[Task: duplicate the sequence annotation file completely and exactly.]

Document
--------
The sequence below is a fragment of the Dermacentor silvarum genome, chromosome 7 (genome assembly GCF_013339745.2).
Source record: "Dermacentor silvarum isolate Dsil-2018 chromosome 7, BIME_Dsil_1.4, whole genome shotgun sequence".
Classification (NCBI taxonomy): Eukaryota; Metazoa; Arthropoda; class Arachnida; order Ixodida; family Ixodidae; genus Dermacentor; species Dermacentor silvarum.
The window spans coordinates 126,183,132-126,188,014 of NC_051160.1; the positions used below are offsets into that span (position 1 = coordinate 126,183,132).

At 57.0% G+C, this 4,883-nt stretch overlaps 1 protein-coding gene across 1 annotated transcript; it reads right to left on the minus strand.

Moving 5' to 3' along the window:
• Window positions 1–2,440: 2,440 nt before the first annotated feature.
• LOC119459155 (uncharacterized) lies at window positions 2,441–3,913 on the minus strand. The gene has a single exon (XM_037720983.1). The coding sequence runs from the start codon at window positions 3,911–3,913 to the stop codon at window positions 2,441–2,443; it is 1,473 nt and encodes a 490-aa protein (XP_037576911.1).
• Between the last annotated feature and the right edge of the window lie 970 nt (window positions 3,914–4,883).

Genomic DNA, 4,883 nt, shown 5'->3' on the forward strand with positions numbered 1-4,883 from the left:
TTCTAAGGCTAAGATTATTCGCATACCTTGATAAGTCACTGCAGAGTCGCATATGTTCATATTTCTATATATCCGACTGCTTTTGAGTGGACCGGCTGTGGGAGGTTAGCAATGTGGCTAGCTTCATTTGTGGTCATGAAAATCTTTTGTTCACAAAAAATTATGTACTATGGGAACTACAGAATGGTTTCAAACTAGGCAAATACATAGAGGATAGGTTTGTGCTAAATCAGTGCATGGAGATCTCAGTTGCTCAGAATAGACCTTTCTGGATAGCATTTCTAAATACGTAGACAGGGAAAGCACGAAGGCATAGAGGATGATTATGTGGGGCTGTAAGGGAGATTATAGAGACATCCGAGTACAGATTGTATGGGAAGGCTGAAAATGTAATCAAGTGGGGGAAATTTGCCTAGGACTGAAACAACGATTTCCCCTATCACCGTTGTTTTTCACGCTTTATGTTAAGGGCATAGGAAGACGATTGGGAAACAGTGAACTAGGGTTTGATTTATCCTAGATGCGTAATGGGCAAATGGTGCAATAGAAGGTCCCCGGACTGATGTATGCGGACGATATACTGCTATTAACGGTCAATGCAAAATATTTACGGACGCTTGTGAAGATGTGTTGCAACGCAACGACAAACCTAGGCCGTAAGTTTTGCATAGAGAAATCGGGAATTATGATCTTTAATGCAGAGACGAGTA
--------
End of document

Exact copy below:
The sequence below is a fragment of the Dermacentor silvarum genome, chromosome 7 (genome assembly GCF_013339745.2).
Source record: "Dermacentor silvarum isolate Dsil-2018 chromosome 7, BIME_Dsil_1.4, whole genome shotgun sequence".
Classification (NCBI taxonomy): Eukaryota; Metazoa; Arthropoda; class Arachnida; order Ixodida; family Ixodidae; genus Dermacentor; species Dermacentor silvarum.
The window spans coordinates 126,183,132-126,188,014 of NC_051160.1; the positions used below are offsets into that span (position 1 = coordinate 126,183,132).

At 57.0% G+C, this 4,883-nt stretch overlaps 1 protein-coding gene across 1 annotated transcript; it reads right to left on the minus strand.

Moving 5' to 3' along the window:
• Window positions 1–2,440: 2,440 nt before the first annotated feature.
• LOC119459155 (uncharacterized) lies at window positions 2,441–3,913 on the minus strand. The gene has a single exon (XM_037720983.1). The coding sequence runs from the start codon at window positions 3,911–3,913 to the stop codon at window positions 2,441–2,443; it is 1,473 nt and encodes a 490-aa protein (XP_037576911.1).
• Between the last annotated feature and the right edge of the window lie 970 nt (window positions 3,914–4,883).

Genomic DNA, 4,883 nt, shown 5'->3' on the forward strand with positions numbered 1-4,883 from the left:
TTCTAAGGCTAAGATTATTCGCATACCTTGATAAGTCACTGCAGAGTCGCATATGTTCATATTTCTATATATCCGACTGCTTTTGAGTGGACCGGCTGTGGGAGGTTAGCAATGTGGCTAGCTTCATTTGTGGTCATGAAAATCTTTTGTTCACAAAAAATTATGTACTATGGGAACTACAGAATGGTTTCAAACTAGGCAAATACATAGAGGATAGGTTTGTGCTAAATCAGTGCATGGAGATCTCAGTTGCTCAGAATAGACCTTTCTGGATAGCATTTCTAAATACGTAGACAGGGAAAGCACGAAGGCATAGAGGATGATTATGTGGGGCTGTAAGGGAGATTATAGAGACATCCGAGTACAGATTGTATGGGAAGGCTGAAAATGTAATCAAGTGGGGGAAATTTGCCTAGGACTGAAACAACGATTTCCCCTATCACCGTTGTTTTTCACGCTTTATGTTAAGGGCATAGGAAGACGATTGGGAAACAGTGAACTAGGGTTTGATTTATCCTAGATGCGTAATGGGCAAATGGTGCAATAGAAGGTCCCCGGACTGATGTATGCGGACGATATACTGCTATTAACGGTCAATGCAAAATATTTACGGACGCTTGTGAAGATGTGTTGCAACGCAACGACAAACCTAGGCCGTAAGTTTTGCATAGAGAAATCGGGAATTATGATCTTTAATGCAGAGACGAGTA